I first read an in-depth review of this investment trust via IT Investor last October and it has been on my watchlist for the past few months as I mull over my 'green' investment options. It's focus is purely on solar power in the UK and the technology is advanced but fairly simple with few moving parts to go wrong.
Their latest research article of last month - Walking on Sunshine - is interesting and provides a comprehensive analysis of the current state of play.
The combined output of electricity is sufficient to power 150,000 homes.
Last week, the company issued half year results to end December (link via LSE).
It appears to be on track for a good year with year on year earning up 40% to 4.96p per share (Dec 2017 3.53p).
Revenues were 17% above forecast due to the exceptionally sunny weather from July to October. Average UK sun hours in 2018 were 10% above the 20 year average - I expect this trend to continue. In February we had our warmest day ever with 21C recorded at Kew Gardens and 20.8C at Portmadoc in Wales...and wildfires in many parts of the country!
In addition, Bluefield have gained from rising power prices on contracts fixed during this period.
The company pays quarterly dividends and has a target of 7.7p for the coming year which gives a forward yield of 6.0% based on the current share price.
Chairman John Rennocks said:
"Over the first six months of the financial year, the Company has laid the foundations for another strong year. Higher than average irradiation and higher power prices have been matched by a high performing portfolio, producing above expected generation.
The Company continues along the pathway of patience and discipline I described in my Statement in September 2018. We have sought to maximise revenues in the existing portfolio, have continued to amortise our long term financing and have continued to elect not to expand our asset base due to high valuations and/or poor quality portfolios.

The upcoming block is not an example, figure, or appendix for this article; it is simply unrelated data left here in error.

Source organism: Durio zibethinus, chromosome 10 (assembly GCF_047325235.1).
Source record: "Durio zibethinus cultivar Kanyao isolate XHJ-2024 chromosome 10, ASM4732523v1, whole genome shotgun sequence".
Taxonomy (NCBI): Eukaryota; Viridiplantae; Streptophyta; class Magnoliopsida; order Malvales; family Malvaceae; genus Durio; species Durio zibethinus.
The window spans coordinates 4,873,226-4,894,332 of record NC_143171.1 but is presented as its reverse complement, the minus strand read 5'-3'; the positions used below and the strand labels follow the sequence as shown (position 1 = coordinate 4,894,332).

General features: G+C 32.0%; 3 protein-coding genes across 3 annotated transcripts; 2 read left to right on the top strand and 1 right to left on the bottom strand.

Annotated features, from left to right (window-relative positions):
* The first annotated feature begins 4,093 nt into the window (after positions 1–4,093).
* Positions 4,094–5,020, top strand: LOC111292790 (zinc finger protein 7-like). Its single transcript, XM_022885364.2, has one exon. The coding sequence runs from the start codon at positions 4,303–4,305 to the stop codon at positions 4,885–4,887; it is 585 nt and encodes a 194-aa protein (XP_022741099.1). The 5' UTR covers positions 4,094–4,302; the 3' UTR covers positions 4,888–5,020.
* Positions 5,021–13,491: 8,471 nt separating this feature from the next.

We expect that this patience and discipline will soon be rewarded with the potential arrival of an economic UK market for solar assets without subsidy, for which the Company is well prepared to apply its highly effective investment model for primary market assets by funding through construction. This is the strategy that has allowed the Company to create a high quality and well priced portfolio, delivering in excess of 50% total return to our shareholders since IPO in July 2013."
The trust's portfolio has been fairly stable for the past couple of years with 47 solar 'farms' located mainly across southern England. The UK governments subsidy for renewable infrastructure will cease next month (short-sighted imo) however, the cost of solar has fallen dramatically - 50% reduction over the past four years - and this should provide opportunities for growth.
One aspect of uncertainty is the life expectancy of its assets. The norm until this point has been 25 years. However, many of the trusts in this sector are seeking to follow the lead of Greencoat UK Wind which recently decided to add 5 years to the life of its assets. I imagine BSIF could easily move to 40 years subject to agreement with the owners of the sites. I understand negotiations have been completed on a quarter of these sites and are ongoing with a further 50%. This could add a further 5% - 7% to net assets. The shares are currently trading at a premium to NAV of around 12%.
The trust was added to my SIPP portfolio at 127p and was funded from the sale of Aberforth Smaller Companies Trust following a disappointing response to my email to the chairman.
This now boosts my 'green' allocation from 4% at the start of this year to just over 20%. My original aim was 10% for this year but having picked up my copy of "The Uninhabitable Earth" last weekend, I just have to become much more ambitious! (Review to follow...it's v scary).
As ever, this article is merely a record of my personal investment decisions and should not be regarded as an endorsement or recommendation - always DYOR!